Baby sleepers and jumpsuits often have snaps, and lots of them, and they often end up one snap off as you finish closing them. The trick is to start at the very bottom; get the first one aligned properly and the last one will line up too. 

Keeping your baby from being too hot or too cold at night can be a challenge. Newborns have little ability to regulate their own temperature and can chill easily. You may be tempted to bundle up your baby at bedtime, but overheating can be a serious problem. To keep her comfortable:

  • Keep the room temperature between 68 and 72 degrees.
  • Dress her in a diaper, an undershirt, and a one-piece sleeper.
  • Only use a thin knit blanket to cover her, and tuck it in under her.

A baby who is too hot will feel sweaty or clammy and may develop a heat rash, especially around the neck. He might look red in the face and may cry. Removing a layer of clothing (or a blanket) will help cool him down.

A baby who’s too cold may shiver and cry. Her hands, nose, and feet will feel cold. If your baby is too cold, hold her next to your body to warm her up and then add a layer of clothing or a blanket. 

Baby Care Resources

Thirty-five years ago, for most new parents, there was only one parenting book (Baby and Child Care (1946) by Dr. Spock) that emphasized parents should trust their own instincts. Now there is a massive collection of books, websites, organizations, and media that, among many things, imply the last thing you should do is trust yourself. 

So where do you find a good resource for helping you care for your baby (aside, of course, from this site)? We asked new parents, and came up with:

Circumcision

You will want to talk about circumcision before your baby’s birth, as circumcisions are typically done before you leave the hospital. There are few benefits or risks either way, and it's your choice to make. 

Circumcision has the highest number of responses of any issue on Daddit, yet we rarely hear it come up in our Boot Camps. Passionate anti-circumcision voices dominate the discussion, quoting information from organizations opposing it as a human rights issue (a baby cannot consent to a circumcision), and comparing it to removing a young woman's clitoris. Advocatitus results in the claim that circumcised men don’t enjoy sex as much; the science (see Wikipedia) concludes they do.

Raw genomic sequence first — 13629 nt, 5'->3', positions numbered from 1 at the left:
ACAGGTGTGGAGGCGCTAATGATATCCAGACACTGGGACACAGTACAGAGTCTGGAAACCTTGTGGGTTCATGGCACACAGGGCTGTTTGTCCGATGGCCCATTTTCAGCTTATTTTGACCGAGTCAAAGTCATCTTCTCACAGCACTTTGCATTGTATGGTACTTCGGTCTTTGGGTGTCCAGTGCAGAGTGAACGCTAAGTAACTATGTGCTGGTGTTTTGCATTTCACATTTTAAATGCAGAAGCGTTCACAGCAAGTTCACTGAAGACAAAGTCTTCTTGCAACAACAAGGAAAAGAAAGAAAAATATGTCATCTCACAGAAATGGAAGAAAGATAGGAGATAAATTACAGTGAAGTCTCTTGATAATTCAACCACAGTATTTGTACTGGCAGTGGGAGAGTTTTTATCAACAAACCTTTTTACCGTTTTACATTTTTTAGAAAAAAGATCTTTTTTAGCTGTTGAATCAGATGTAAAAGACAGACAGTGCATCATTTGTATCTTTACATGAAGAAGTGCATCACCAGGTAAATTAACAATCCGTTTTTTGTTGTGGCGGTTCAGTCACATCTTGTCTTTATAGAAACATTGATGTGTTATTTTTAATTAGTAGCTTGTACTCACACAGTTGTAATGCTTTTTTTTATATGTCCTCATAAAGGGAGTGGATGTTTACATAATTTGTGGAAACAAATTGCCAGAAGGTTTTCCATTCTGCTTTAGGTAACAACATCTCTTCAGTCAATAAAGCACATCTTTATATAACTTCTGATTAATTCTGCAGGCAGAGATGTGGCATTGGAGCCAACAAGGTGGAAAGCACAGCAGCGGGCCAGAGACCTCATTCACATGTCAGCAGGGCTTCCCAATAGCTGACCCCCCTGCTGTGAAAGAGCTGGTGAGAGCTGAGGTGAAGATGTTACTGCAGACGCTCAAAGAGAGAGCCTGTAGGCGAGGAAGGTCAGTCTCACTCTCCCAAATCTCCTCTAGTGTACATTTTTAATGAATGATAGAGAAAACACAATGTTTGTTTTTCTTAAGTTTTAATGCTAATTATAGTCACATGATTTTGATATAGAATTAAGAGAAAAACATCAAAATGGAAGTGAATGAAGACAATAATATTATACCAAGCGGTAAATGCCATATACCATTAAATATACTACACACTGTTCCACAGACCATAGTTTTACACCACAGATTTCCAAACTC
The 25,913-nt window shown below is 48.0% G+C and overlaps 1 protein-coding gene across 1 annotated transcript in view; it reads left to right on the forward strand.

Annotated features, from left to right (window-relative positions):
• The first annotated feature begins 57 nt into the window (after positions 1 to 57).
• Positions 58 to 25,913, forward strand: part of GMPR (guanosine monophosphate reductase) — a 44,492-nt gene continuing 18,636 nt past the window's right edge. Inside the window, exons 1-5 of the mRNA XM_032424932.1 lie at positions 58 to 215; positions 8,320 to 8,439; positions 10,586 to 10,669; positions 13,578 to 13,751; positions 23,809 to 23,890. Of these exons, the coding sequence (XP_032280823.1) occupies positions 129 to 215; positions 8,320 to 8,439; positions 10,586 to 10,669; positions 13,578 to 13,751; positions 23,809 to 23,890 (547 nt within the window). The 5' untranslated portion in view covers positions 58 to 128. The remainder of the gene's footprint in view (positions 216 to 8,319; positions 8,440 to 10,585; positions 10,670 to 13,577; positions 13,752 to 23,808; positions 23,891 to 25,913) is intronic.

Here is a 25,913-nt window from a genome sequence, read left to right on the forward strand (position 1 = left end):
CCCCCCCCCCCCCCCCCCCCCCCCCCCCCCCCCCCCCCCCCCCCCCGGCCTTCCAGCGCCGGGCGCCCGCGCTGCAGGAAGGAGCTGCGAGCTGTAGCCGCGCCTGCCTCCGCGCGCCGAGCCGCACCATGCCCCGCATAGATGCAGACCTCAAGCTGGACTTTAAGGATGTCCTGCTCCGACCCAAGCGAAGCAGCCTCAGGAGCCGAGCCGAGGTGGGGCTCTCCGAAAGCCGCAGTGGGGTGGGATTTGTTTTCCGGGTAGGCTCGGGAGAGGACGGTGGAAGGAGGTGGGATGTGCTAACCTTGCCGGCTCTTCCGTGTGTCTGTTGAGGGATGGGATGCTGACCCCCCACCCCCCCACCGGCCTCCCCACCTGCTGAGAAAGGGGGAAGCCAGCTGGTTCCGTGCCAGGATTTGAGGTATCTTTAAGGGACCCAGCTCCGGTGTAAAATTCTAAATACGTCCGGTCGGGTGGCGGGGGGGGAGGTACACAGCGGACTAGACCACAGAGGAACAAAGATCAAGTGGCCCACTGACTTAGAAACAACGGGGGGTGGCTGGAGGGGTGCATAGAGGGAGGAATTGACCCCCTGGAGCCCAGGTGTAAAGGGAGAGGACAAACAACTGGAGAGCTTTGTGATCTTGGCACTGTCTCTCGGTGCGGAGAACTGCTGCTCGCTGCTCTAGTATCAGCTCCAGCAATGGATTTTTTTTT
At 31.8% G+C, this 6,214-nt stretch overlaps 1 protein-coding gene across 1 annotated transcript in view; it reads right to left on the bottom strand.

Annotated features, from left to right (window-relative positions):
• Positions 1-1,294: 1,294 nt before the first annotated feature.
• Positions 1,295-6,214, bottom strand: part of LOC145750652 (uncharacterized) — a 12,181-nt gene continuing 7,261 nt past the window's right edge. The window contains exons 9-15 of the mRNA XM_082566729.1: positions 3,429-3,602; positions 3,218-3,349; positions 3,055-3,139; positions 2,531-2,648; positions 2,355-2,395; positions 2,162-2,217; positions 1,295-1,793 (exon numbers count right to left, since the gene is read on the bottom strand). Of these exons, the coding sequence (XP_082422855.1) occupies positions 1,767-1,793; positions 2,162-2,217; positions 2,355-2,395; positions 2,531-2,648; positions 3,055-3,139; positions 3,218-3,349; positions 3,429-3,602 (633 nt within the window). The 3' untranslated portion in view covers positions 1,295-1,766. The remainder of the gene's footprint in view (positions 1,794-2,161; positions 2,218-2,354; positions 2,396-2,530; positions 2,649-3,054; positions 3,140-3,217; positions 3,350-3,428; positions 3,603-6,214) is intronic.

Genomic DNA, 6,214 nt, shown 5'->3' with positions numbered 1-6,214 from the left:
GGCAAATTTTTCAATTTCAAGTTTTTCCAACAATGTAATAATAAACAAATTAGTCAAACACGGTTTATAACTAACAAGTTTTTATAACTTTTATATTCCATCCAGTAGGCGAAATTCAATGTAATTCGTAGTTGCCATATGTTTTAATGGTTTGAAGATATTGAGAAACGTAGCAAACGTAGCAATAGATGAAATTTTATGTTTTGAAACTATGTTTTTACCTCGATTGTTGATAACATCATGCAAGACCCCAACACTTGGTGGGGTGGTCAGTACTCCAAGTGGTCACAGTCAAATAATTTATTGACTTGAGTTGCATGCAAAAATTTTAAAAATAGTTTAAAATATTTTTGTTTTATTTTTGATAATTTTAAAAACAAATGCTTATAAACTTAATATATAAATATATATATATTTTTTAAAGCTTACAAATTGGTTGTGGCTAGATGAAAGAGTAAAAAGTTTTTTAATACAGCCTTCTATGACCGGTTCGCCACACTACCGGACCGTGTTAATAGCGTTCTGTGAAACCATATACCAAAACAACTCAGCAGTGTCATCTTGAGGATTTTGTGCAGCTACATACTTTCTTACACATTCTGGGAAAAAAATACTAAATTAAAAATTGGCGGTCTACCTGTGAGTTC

Circumcision is relatively rare in Europe, Latin America, parts of Southern Africa, and most of Asia.  In the past, circumcision was used as a religious rite of passage for teenage boys and was promoted to reduce masturbation - done without an anesthetic to reinforce the lesson. The World Health Organization promotes circumcision in sub-Saharan Africa where they have found it reduces female-to-male HIV transmission by 50-60%. Proponent groups include religions, and the CDC, which in 2014 concluded that it helps men avoid STDs.

To assist in making your choice, we selected the following:

Pacifiers

To quiet your screaming baby, pop in a pacifier and all you'll hear is a vigorous sucking noise. That babies are built to suck will quickly become apparent, although not all babies will accept a pacifier. 

The first time your baby cries and nothing you do consoles her, the pacifier can become an issue. If Mom is also upset over breastfeeding problems with a hungry baby, it can become an acute need. Some hospitals restrict their use (see below), but not to worry. Wash your hands well and you will have ten pacifiers available (your fingers).

Some babies transition from using a pacifier to sucking their thumb, but many don't. Oftentimes the biggest drawback to using a pacifier is the difficulty of breaking the habit and possible dental damage from long-term use.

You can use your pinkie as a pacifier. Trim your nail if needed. Pick your baby up, sit down and hold him face up in one arm on your lap. Brush his lips with your finger so he opens his mouth, and then stick it in with the soft side up. You will feel instinct at work; they suck hard and you get an idea of what it is like for mom when the baby latches on to her breast.

Pacifier use is mostly an issue in breastfeeding because of "advocatitus."  The evidence against their use has been superseded with newer evidence indicating that pacifier use may actually benefit breastfeeding. There are issues to consider, however.

A worldwide campaign to promote breastfeeding defines ten steps all hospitals should take. One step is to discourage and restrict the use of pacifiers based upon observations in the 1970-80’s that mothers who used them were less likely to continue breastfeeding. The studies cited by the campaign showed a relationship between shorter breastfeeding span and pacifier use and became the basis for opposing pacifiers.